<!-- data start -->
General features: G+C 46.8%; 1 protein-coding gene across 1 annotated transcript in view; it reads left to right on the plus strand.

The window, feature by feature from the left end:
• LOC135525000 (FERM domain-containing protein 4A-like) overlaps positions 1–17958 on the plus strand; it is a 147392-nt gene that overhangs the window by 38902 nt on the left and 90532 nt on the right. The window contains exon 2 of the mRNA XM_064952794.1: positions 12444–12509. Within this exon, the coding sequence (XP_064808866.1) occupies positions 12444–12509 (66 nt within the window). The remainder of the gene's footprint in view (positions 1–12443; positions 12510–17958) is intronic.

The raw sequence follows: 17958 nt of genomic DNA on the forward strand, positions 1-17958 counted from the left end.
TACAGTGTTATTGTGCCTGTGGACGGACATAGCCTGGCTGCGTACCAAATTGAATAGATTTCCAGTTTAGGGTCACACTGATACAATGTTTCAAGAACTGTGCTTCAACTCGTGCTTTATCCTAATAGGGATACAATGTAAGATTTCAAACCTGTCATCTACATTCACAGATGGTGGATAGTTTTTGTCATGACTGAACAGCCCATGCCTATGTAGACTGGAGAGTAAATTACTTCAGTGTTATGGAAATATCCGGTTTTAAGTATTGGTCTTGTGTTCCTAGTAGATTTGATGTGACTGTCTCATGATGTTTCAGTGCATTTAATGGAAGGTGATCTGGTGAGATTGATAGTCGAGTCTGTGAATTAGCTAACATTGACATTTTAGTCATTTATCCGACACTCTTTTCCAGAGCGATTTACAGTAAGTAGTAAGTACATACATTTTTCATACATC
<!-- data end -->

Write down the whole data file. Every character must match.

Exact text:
General features: G+C 46.8%; 1 protein-coding gene across 1 annotated transcript in view; it reads left to right on the plus strand.

The window, feature by feature from the left end:
• LOC135525000 (FERM domain-containing protein 4A-like) overlaps positions 1–17958 on the plus strand; it is a 147392-nt gene that overhangs the window by 38902 nt on the left and 90532 nt on the right. The window contains exon 2 of the mRNA XM_064952794.1: positions 12444–12509. Within this exon, the coding sequence (XP_064808866.1) occupies positions 12444–12509 (66 nt within the window). The remainder of the gene's footprint in view (positions 1–12443; positions 12510–17958) is intronic.

The raw sequence follows: 17958 nt of genomic DNA on the forward strand, positions 1-17958 counted from the left end.
TACAGTGTTATTGTGCCTGTGGACGGACATAGCCTGGCTGCGTACCAAATTGAATAGATTTCCAGTTTAGGGTCACACTGATACAATGTTTCAAGAACTGTGCTTCAACTCGTGCTTTATCCTAATAGGGATACAATGTAAGATTTCAAACCTGTCATCTACATTCACAGATGGTGGATAGTTTTTGTCATGACTGAACAGCCCATGCCTATGTAGACTGGAGAGTAAATTACTTCAGTGTTATGGAAATATCCGGTTTTAAGTATTGGTCTTGTGTTCCTAGTAGATTTGATGTGACTGTCTCATGATGTTTCAGTGCATTTAATGGAAGGTGATCTGGTGAGATTGATAGTCGAGTCTGTGAATTAGCTAACATTGACATTTTAGTCATTTATCCGACACTCTTTTCCAGAGCGATTTACAGTAAGTAGTAAGTACATACATTTTTCATACATC